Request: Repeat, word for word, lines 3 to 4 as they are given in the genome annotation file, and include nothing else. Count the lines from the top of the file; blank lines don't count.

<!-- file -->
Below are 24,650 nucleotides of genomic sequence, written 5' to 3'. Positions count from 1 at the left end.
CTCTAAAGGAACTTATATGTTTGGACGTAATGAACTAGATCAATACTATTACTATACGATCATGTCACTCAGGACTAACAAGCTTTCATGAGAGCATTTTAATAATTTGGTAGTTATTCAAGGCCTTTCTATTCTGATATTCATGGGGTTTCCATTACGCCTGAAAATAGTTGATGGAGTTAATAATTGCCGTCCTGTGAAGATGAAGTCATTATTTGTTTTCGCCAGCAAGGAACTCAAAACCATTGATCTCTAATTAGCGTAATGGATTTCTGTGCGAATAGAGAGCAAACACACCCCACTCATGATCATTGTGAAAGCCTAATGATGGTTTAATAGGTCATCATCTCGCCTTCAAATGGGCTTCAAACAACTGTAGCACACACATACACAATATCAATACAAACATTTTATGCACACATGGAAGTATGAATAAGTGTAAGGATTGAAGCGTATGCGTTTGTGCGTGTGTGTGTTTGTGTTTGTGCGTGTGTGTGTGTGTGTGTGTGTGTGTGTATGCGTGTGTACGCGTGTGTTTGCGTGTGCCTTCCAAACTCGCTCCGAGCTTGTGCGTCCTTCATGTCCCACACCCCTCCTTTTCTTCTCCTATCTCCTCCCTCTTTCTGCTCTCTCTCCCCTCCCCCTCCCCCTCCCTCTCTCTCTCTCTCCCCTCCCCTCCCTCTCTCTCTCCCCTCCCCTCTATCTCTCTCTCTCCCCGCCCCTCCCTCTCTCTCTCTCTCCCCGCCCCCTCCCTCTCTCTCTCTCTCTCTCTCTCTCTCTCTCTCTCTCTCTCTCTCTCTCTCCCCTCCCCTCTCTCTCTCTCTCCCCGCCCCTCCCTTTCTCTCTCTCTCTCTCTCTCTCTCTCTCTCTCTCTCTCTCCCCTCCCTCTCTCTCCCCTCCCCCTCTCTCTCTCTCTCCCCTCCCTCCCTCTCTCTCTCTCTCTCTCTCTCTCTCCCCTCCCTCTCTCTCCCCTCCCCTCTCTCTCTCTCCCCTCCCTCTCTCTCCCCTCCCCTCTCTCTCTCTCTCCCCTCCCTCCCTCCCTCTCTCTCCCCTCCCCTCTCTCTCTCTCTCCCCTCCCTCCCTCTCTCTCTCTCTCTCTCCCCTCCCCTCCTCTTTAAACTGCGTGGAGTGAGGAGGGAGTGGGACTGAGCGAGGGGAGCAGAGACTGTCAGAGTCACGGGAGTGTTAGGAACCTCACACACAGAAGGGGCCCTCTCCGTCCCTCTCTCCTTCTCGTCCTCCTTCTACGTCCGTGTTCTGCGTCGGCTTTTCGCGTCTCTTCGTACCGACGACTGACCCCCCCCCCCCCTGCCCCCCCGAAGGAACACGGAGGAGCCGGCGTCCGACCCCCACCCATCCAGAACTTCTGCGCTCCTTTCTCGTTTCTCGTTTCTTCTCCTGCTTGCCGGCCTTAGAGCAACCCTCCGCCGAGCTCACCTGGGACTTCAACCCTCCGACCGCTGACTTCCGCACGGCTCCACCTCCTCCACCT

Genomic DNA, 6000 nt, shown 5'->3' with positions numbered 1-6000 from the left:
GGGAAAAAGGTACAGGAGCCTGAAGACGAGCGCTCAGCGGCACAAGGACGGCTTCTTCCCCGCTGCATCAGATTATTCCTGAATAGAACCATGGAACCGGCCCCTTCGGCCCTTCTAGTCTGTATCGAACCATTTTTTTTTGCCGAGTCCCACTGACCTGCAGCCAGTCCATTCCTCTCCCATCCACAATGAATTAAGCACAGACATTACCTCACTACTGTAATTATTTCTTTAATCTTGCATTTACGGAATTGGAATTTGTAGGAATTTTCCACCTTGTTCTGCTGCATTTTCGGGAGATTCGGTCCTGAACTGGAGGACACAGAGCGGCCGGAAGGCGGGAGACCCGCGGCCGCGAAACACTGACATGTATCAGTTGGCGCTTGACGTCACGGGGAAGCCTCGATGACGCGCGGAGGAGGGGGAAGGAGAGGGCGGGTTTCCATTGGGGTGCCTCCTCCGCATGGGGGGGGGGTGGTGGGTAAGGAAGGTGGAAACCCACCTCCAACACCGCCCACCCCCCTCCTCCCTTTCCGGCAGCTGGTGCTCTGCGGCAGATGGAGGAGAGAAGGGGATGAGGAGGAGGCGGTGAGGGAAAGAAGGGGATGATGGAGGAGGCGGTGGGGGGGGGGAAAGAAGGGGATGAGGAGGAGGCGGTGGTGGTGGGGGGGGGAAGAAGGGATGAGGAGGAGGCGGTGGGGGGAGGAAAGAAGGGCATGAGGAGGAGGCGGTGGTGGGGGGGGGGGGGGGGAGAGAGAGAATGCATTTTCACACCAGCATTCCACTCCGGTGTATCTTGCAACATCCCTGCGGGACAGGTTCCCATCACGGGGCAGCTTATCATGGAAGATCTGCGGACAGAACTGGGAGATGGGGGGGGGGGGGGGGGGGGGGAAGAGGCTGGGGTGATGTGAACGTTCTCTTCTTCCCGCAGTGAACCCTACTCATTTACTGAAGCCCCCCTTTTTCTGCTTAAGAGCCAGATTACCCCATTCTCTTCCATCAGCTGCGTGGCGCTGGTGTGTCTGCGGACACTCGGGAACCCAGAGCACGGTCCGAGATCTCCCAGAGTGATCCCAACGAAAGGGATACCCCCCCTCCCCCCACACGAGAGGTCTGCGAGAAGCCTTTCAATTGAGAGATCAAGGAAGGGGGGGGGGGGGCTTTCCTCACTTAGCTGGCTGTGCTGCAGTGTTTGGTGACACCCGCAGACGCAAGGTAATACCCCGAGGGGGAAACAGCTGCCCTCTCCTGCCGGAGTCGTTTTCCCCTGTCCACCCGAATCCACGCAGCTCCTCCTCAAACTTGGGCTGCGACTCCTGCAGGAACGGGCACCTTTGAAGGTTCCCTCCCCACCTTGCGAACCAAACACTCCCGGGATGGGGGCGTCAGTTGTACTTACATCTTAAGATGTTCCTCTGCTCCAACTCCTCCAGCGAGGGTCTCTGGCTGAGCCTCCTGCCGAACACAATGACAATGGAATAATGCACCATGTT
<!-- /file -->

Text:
Genomic DNA, 6000 nt, shown 5'->3' with positions numbered 1-6000 from the left:
GGGAAAAAGGTACAGGAGCCTGAAGACGAGCGCTCAGCGGCACAAGGACGGCTTCTTCCCCGCTGCATCAGATTATTCCTGAATAGAACCATGGAACCGGCCCCTTCGGCCCTTCTAGTCTGTATCGAACCATTTTTTTTTGCCGAGTCCCACTGACCTGCAGCCAGTCCATTCCTCTCCCATCCACAATGAATTAAGCACAGACATTACCTCACTACTGTAATTATTTCTTTAATCTTGCATTTACGGAATTGGAATTTGTAGGAATTTTCCACCTTGTTCTGCTGCATTTTCGGGAGATTCGGTCCTGAACTGGAGGACACAGAGCGGCCGGAAGGCGGGAGACCCGCGGCCGCGAAACACTGACATGTATCAGTTGGCGCTTGACGTCACGGGGAAGCCTCGATGACGCGCGGAGGAGGGGGAAGGAGAGGGCGGGTTTCCATTGGGGTGCCTCCTCCGCATGGGGGGGGGGTGGTGGGTAAGGAAGGTGGAAACCCACCTCCAACACCGCCCACCCCCCTCCTCCCTTTCCGGCAGCTGGTGCTCTGCGGCAGATGGAGGAGAGAAGGGGATGAGGAGGAGGCGGTGAGGGAAAGAAGGGGATGATGGAGGAGGCGGTGGGGGGGGGGAAAGAAGGGGATGAGGAGGAGGCGGTGGTGGTGGGGGGGGGAAGAAGGGATGAGGAGGAGGCGGTGGGGGGAGGAAAGAAGGGCATGAGGAGGAGGCGGTGGTGGGGGGGGGGGGGGGGAGAGAGAGAATGCATTTTCACACCAGCATTCCACTCCGGTGTATCTTGCAACATCCCTGCGGGACAGGTTCCCATCACGGGGCAGCTTATCATGGAAGATCTGCGGACAGAACTGGGAGATGGGGGGGGGGGGGGGGGGGGGGAAGAGGCTGGGGTGATGTGAACGTTCTCTTCTTCCCGCAGTGAACCCTACTCATTTACTGAAGCCCCCCTTTTTCTGCTTAAGAGCCAGATTACCCCATTCTCTTCCATCAGCTGCGTGGCGCTGGTGTGTCTGCGGACACTCGGGAACCCAGAGCACGGTCCGAGATCTCCCAGAGTGATCCCAACGAAAGGGATACCCCCCCTCCCCCCACACGAGAGGTCTGCGAGAAGCCTTTCAATTGAGAGATCAAGGAAGGGGGGGGGGGGGCTTTCCTCACTTAGCTGGCTGTGCTGCAGTGTTTGGTGACACCCGCAGACGCAAGGTAATACCCCGAGGGGGAAACAGCTGCCCTCTCCTGCCGGAGTCGTTTTCCCCTGTCCACCCGAATCCACGCAGCTCCTCCTCAAACTTGGGCTGCGACTCCTGCAGGAACGGGCACCTTTGAAGGTTCCCTCCCCACCTTGCGAACCAAACACTCCCGGGATGGGGGCGTCAGTTGTACTTACATCTTAAGATGTTCCTCTGCTCCAACTCCTCCAGCGAGGGTCTCTGGCTGAGCCTCCTGCCGAACACAATGACAATGGAATAATGCACCATGTT